Activists condemn "inhuman" caning of Malaysian lesbian

Wednesday, 05 Sep, 2018

Two women who were sentenced to be caned six times each after pleading guilty to same-sex relations by the Kuala Terengganu Syariah High Court did not shout nor scream.

It was the first conviction for same-sex relations and the first time a caning had been carried out in public in Terengganu, Satiful Bahri Mamat, a member of the state executive council, told Reuters news agency.

Just yesterday (Sept 3), two Muslim women were caned in public for attempting sexual acts on each other three weeks ago.

His department is responsible for passing religious laws, which exist alongside civil legislation in Malaysia's legal system.

Lee also spoke out generally on Malaysia's use of caning, stating it "must end the use of caning and repeal the laws that impose these torturous punishments completely".

"I'm a practising Muslim, but I don't share that interpretation and certainly that sort of action to publicly cane without proper due process and understanding", Datuk Seri Anwar, who is president-elect of Parti Keadilan Rakyat, one of the ruling coalition partners, said at a press conference in Makati City.

"Under worldwide human rights law, corporal punishment constitutes a form of torture", Varughese said in a statement calling for an immediate moratorium on all forms of corporal punishment.

The Justice for Sisters activist said the group was concerned the case would set a unsafe precedent for the increased policing of morality and sexual identities in Malaysia.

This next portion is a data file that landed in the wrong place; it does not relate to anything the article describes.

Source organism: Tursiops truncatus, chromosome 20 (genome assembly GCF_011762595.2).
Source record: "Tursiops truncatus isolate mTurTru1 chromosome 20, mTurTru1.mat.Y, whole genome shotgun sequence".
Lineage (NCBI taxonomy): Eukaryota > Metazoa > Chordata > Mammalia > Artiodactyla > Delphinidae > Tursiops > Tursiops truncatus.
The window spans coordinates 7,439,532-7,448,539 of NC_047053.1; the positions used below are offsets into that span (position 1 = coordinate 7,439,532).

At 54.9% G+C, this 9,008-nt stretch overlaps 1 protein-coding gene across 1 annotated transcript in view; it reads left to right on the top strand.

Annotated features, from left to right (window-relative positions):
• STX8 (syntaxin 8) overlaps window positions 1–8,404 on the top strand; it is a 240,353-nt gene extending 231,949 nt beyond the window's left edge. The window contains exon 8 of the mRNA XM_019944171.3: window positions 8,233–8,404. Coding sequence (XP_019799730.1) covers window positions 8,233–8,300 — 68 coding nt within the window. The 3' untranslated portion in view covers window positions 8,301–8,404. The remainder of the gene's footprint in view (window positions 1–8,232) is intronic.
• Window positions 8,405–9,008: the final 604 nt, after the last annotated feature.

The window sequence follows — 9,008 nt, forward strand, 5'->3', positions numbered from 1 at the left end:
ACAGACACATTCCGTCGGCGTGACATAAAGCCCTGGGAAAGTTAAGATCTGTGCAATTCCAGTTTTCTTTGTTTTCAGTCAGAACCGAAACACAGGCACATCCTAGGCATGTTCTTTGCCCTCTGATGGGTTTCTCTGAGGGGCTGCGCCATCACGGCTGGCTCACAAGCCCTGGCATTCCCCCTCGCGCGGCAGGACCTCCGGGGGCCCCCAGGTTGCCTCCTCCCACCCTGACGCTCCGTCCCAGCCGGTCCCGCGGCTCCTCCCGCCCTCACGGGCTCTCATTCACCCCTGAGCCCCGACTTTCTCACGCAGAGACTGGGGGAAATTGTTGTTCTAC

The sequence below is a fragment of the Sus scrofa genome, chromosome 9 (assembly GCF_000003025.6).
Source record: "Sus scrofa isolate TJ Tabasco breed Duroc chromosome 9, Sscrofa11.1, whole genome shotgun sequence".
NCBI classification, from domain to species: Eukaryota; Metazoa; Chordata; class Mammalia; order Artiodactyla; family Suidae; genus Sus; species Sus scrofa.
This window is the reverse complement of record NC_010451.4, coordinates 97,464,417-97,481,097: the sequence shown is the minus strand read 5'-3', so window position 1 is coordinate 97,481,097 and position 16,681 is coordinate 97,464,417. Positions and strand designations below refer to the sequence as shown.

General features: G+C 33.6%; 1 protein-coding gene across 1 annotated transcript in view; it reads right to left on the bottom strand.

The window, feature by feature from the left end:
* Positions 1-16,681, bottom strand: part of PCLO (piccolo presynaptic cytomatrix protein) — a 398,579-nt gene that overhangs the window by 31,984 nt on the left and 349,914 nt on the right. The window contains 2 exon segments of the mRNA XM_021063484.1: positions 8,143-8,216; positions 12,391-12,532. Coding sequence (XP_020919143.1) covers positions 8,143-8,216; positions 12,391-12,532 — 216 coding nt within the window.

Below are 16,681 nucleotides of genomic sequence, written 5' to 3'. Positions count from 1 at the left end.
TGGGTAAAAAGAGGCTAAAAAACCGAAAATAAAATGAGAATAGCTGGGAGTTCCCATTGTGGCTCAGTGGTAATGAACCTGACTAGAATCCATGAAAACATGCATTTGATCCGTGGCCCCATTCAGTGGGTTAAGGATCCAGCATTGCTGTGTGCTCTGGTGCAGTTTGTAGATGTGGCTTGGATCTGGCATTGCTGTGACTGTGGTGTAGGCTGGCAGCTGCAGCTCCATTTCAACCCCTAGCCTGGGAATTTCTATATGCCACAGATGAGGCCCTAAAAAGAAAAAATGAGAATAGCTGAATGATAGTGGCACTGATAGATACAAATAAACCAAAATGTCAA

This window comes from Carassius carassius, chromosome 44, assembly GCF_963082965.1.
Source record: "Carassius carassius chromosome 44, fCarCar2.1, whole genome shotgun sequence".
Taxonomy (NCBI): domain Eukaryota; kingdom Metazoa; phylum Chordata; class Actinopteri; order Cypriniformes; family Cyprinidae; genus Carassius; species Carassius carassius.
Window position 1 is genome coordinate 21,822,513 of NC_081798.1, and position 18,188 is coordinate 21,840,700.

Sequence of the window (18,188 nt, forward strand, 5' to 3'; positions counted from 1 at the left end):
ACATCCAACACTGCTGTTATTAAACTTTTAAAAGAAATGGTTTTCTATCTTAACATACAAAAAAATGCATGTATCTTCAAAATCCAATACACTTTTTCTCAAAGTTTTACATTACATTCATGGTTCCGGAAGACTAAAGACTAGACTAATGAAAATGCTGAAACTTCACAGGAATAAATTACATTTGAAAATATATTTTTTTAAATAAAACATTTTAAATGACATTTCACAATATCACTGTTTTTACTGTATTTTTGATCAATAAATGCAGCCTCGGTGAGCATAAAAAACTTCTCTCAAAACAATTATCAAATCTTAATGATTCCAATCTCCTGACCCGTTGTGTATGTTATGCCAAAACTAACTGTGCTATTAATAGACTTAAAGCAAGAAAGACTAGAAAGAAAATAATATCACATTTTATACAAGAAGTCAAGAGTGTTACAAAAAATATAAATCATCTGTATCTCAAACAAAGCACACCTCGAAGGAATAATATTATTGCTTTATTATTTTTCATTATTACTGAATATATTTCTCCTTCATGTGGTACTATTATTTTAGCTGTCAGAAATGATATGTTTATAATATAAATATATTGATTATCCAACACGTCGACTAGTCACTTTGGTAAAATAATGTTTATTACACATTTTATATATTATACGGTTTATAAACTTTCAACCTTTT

Thilaga Sulathireh, from the group Justice for Sisters who witnessed the caning, said she was shocked by the public spectacle.

Rights groups assailed the new government for discrimination against gay men and lesbians and for continuing to allow a form of corporal punishment outlawed in most of the world.

"It did not look forceful and we are satisfied because proper procedure was followed in which the caning did not break the skin", said association deputy president Fazru Anuar Yusof.

"We conduct activities with Persatuan Insaf [a non-governmental organisation] to engage the transgender community to have strong ties with the religion and guide them back to the original path", he said.

The caning is believed to be the first punishment of its kind for the state, and it drew widespread condemnation from human rights groups.

"Mercy is preferable to punishment". "We really need to make sure that no one is publicly caned. due to their sexuality", he said.

Malaysia is seen as a moderate and stable Muslim-majority country, but there has been a shift toward increasingly conservative Islam in recent years. During a public exhibition, he ordered that pictures of LGBTQ activists be removed, and has been vocal against the gay community.